1. a state of freedom from emotional disturbance and anxiety; tranquillity.

The wind picked up, pushing the small red Fit toward the rumble strips.

Patricia gripped the wheel tighter, glancing in the rearview mirror. Cherubic cheeks and a wide grin greeted her from the back seat.

“Are you okay,” she yelled over the wind within the car.

Peyton nodded, strands of blonde hair blowing around his head.

Patricia surged ahead on I-64 enjoying the deserted patch of highway, while reminding herself that she didn’t need a speeding ticket. She sighed happily, realizing that even if she received a ticket, this would be the first time in years she’d actually be able to get one without it causing her forego food or beg for more time to pay the rent for their crummy efficiency.

After too many years of broken promises and more years of overwhelming fear, Patricia had finally taken Derick to court and actually won. Now she and Peyton would get child support regularly. It would be more than enough to get a decent apartment and keep food on the table and Peyton in clothes that fit him. He was growing so quickly, Patricia could tell he was going  to be tall like his father.

The temperature dropped suddenly as they headed west, giving Patricia a slight chill unexpected for August.

She rolled up the windows, observing the darkening sky.

Heavy rain drops began to land on the windshield distorting her view of grey asphalt. Within second they seemed to move from a slow descent to a pace worthy of windshield wipers as droplets fell in rapid succession.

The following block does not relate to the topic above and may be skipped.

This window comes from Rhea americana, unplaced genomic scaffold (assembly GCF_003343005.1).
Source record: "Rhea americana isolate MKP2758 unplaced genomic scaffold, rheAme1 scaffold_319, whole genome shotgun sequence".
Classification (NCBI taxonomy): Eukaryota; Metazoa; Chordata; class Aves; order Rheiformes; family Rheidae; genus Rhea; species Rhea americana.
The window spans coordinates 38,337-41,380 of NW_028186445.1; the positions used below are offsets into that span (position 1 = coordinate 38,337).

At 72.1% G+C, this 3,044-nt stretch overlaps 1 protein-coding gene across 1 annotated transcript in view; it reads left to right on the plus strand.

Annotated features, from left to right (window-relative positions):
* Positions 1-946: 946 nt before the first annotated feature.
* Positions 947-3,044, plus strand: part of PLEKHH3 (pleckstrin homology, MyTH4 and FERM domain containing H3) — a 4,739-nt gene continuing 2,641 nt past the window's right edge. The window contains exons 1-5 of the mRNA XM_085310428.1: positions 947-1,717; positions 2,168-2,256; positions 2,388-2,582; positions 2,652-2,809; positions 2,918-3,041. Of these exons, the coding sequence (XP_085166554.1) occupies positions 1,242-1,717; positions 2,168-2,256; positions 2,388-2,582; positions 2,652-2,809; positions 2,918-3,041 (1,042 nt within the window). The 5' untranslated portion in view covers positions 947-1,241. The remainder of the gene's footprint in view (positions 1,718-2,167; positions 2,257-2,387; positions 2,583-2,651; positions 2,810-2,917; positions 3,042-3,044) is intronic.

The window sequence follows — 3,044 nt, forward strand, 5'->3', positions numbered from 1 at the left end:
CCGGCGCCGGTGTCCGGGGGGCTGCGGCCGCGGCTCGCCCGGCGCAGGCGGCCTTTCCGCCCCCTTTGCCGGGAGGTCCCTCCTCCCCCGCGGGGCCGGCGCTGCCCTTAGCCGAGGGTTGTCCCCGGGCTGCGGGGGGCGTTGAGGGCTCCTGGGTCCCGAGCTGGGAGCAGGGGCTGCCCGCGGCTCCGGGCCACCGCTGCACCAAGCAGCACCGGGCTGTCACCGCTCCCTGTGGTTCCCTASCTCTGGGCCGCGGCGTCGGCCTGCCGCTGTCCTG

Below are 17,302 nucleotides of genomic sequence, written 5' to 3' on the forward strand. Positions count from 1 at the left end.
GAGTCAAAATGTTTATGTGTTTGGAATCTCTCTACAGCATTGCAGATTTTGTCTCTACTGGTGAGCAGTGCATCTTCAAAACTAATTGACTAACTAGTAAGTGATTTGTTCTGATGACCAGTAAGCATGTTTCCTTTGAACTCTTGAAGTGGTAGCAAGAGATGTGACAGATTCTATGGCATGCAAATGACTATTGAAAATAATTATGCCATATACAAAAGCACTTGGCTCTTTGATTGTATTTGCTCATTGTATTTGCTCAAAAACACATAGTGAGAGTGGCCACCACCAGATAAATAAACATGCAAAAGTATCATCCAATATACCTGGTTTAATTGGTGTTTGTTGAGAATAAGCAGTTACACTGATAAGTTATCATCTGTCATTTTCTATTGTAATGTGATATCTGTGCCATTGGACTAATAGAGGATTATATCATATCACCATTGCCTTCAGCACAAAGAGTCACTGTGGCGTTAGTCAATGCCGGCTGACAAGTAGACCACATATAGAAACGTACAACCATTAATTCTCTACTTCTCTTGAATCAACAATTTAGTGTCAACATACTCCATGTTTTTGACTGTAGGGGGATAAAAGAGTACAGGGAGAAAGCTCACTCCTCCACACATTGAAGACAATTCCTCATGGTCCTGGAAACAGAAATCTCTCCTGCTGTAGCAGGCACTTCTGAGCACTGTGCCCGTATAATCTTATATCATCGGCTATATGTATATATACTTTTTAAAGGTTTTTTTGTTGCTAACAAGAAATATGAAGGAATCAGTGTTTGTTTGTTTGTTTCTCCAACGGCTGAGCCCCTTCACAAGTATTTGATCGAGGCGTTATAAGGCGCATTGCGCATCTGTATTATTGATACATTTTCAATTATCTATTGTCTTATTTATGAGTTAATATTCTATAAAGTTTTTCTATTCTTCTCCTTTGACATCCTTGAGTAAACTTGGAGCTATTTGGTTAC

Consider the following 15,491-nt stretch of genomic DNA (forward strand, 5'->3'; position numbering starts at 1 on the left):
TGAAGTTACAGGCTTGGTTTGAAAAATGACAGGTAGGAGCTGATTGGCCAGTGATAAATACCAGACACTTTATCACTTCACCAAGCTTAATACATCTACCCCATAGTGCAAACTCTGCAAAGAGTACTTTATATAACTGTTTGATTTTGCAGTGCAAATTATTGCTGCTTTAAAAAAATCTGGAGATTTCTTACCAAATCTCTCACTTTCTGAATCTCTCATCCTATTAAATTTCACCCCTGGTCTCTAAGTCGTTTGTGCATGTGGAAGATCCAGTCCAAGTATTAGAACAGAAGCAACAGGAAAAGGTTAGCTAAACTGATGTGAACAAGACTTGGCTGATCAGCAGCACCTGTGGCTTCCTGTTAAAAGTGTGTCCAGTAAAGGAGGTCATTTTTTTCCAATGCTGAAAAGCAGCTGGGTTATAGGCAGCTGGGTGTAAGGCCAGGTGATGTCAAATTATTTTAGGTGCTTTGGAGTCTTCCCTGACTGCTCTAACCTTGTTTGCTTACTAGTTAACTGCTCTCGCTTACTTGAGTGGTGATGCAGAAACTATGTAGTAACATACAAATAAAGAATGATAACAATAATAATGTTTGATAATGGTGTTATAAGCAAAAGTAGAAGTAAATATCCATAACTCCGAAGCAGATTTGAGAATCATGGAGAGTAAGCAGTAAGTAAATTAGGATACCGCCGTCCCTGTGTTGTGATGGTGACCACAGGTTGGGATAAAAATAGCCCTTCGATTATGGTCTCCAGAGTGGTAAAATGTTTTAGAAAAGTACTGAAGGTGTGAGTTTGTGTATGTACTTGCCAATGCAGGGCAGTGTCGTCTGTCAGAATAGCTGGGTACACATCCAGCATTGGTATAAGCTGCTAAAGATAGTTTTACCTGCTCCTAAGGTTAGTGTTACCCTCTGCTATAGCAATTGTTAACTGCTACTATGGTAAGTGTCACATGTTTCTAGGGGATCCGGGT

She couldn’t remember a forecast for rain, but turned on the radio, hoping to hear a weather update or at least drown out any thunder. Peyton was still scared of storms. He was only 6, but ever since he was young, he’d burrow into her side, seeking safety from the sound, often crying incessantly–something that always enraged Derick.

Patricia shook away the memories. That was the past. Now, there future would be completely different.

Nothing was going to taint her newly-won season of perpetual ataraxia. And she wasn’t going let a small storm scare Peyton.

“Hey, Peyton! Let’s play a game! Some ‘I Spy’ maybe?”

“Mom, what’s that?”

Patricia peered threw the rain on the windshield.

“What’s what?”

“Over there,” Peyton said.

She glanced at her son who was pointing out the window.

Patricia quickly looked to her left across the plains. She looked again. In the distance she could see the ground being inhaled into quickly-rushing winds above. Her blood cooled within her veins. A silo caved to the force of the air, like it was made from aluminum foil, spilling its grain into the vortex.

A high pitch rattle blared through the car speakers, warning them to what they already saw. Patricia pressed harder on the gas pedal, willing the tiny Honda to go faster.

“Peyton, let’s see what we can spy,” Patricia said, her voice sounding hollow to her own ears. “You start.”

A robotic voice came across the radio calmly advising people to seek shelter. Patricia decreased the volume, refusing to panic. Sweat pooled beneath her palms as she gripped the steering wheel, straining to read highway signs.

“Mom, you look sad…”

Peyton’s face was marked with confusion and worry.

“It’s okay…we’re going to be okay.” Tears pooled in her eyes as her voice cracked.

The needle of the speedometer was above 100, but the heavy pain in Patricia’s gut told her that wasn’t going to be fast enough.  She heard it, the roar of wind as it moved toward them.

“God, help us…” She breathed the only words that came to her.

The car lurched to the left and upward. Everything felt weightless and small compared to the strength of unseen air. Like two magnets attracting each other over a distance, the car continued to spiral as the cracks ran across the windshield.  Peyton’s screams pierced the howling winds.

And then everything went black.


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